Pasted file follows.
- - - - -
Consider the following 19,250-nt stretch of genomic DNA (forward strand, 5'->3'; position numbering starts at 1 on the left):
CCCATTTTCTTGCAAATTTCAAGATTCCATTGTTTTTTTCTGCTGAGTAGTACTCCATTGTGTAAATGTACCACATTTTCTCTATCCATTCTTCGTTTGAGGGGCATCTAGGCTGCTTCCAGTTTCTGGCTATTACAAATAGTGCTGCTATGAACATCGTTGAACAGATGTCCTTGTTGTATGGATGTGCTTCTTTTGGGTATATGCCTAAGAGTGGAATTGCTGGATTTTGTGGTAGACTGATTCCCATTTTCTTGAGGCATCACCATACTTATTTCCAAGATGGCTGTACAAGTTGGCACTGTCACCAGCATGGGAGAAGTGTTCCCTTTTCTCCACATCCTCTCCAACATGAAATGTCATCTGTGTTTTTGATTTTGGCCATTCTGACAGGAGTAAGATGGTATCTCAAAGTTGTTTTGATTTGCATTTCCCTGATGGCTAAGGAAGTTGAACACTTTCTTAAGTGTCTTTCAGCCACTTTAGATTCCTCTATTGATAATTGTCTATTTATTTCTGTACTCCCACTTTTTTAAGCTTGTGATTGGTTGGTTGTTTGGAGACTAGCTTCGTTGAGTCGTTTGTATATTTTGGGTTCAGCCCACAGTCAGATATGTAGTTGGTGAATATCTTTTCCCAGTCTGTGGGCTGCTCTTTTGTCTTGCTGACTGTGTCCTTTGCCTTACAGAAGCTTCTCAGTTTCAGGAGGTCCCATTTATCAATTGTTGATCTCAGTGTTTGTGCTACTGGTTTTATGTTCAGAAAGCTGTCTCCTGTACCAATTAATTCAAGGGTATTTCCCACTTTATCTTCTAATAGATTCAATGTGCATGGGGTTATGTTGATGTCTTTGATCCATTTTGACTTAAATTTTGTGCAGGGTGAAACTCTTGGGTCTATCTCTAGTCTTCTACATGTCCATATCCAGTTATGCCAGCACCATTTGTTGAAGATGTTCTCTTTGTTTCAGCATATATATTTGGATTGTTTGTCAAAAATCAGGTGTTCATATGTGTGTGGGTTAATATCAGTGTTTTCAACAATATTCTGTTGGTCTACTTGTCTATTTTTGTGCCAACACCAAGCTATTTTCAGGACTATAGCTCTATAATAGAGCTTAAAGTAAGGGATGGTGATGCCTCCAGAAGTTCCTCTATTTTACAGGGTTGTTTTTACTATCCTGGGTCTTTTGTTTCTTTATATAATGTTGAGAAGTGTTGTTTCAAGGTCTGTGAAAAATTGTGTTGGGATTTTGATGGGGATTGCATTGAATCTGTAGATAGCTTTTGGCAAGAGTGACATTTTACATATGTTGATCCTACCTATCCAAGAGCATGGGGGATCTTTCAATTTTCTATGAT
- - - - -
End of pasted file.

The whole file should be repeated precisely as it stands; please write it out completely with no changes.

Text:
Consider the following 19,250-nt stretch of genomic DNA (forward strand, 5'->3'; position numbering starts at 1 on the left):
CCCATTTTCTTGCAAATTTCAAGATTCCATTGTTTTTTTCTGCTGAGTAGTACTCCATTGTGTAAATGTACCACATTTTCTCTATCCATTCTTCGTTTGAGGGGCATCTAGGCTGCTTCCAGTTTCTGGCTATTACAAATAGTGCTGCTATGAACATCGTTGAACAGATGTCCTTGTTGTATGGATGTGCTTCTTTTGGGTATATGCCTAAGAGTGGAATTGCTGGATTTTGTGGTAGACTGATTCCCATTTTCTTGAGGCATCACCATACTTATTTCCAAGATGGCTGTACAAGTTGGCACTGTCACCAGCATGGGAGAAGTGTTCCCTTTTCTCCACATCCTCTCCAACATGAAATGTCATCTGTGTTTTTGATTTTGGCCATTCTGACAGGAGTAAGATGGTATCTCAAAGTTGTTTTGATTTGCATTTCCCTGATGGCTAAGGAAGTTGAACACTTTCTTAAGTGTCTTTCAGCCACTTTAGATTCCTCTATTGATAATTGTCTATTTATTTCTGTACTCCCACTTTTTTAAGCTTGTGATTGGTTGGTTGTTTGGAGACTAGCTTCGTTGAGTCGTTTGTATATTTTGGGTTCAGCCCACAGTCAGATATGTAGTTGGTGAATATCTTTTCCCAGTCTGTGGGCTGCTCTTTTGTCTTGCTGACTGTGTCCTTTGCCTTACAGAAGCTTCTCAGTTTCAGGAGGTCCCATTTATCAATTGTTGATCTCAGTGTTTGTGCTACTGGTTTTATGTTCAGAAAGCTGTCTCCTGTACCAATTAATTCAAGGGTATTTCCCACTTTATCTTCTAATAGATTCAATGTGCATGGGGTTATGTTGATGTCTTTGATCCATTTTGACTTAAATTTTGTGCAGGGTGAAACTCTTGGGTCTATCTCTAGTCTTCTACATGTCCATATCCAGTTATGCCAGCACCATTTGTTGAAGATGTTCTCTTTGTTTCAGCATATATATTTGGATTGTTTGTCAAAAATCAGGTGTTCATATGTGTGTGGGTTAATATCAGTGTTTTCAACAATATTCTGTTGGTCTACTTGTCTATTTTTGTGCCAACACCAAGCTATTTTCAGGACTATAGCTCTATAATAGAGCTTAAAGTAAGGGATGGTGATGCCTCCAGAAGTTCCTCTATTTTACAGGGTTGTTTTTACTATCCTGGGTCTTTTGTTTCTTTATATAATGTTGAGAAGTGTTGTTTCAAGGTCTGTGAAAAATTGTGTTGGGATTTTGATGGGGATTGCATTGAATCTGTAGATAGCTTTTGGCAAGAGTGACATTTTACATATGTTGATCCTACCTATCCAAGAGCATGGGGGATCTTTCAATTTTCTATGAT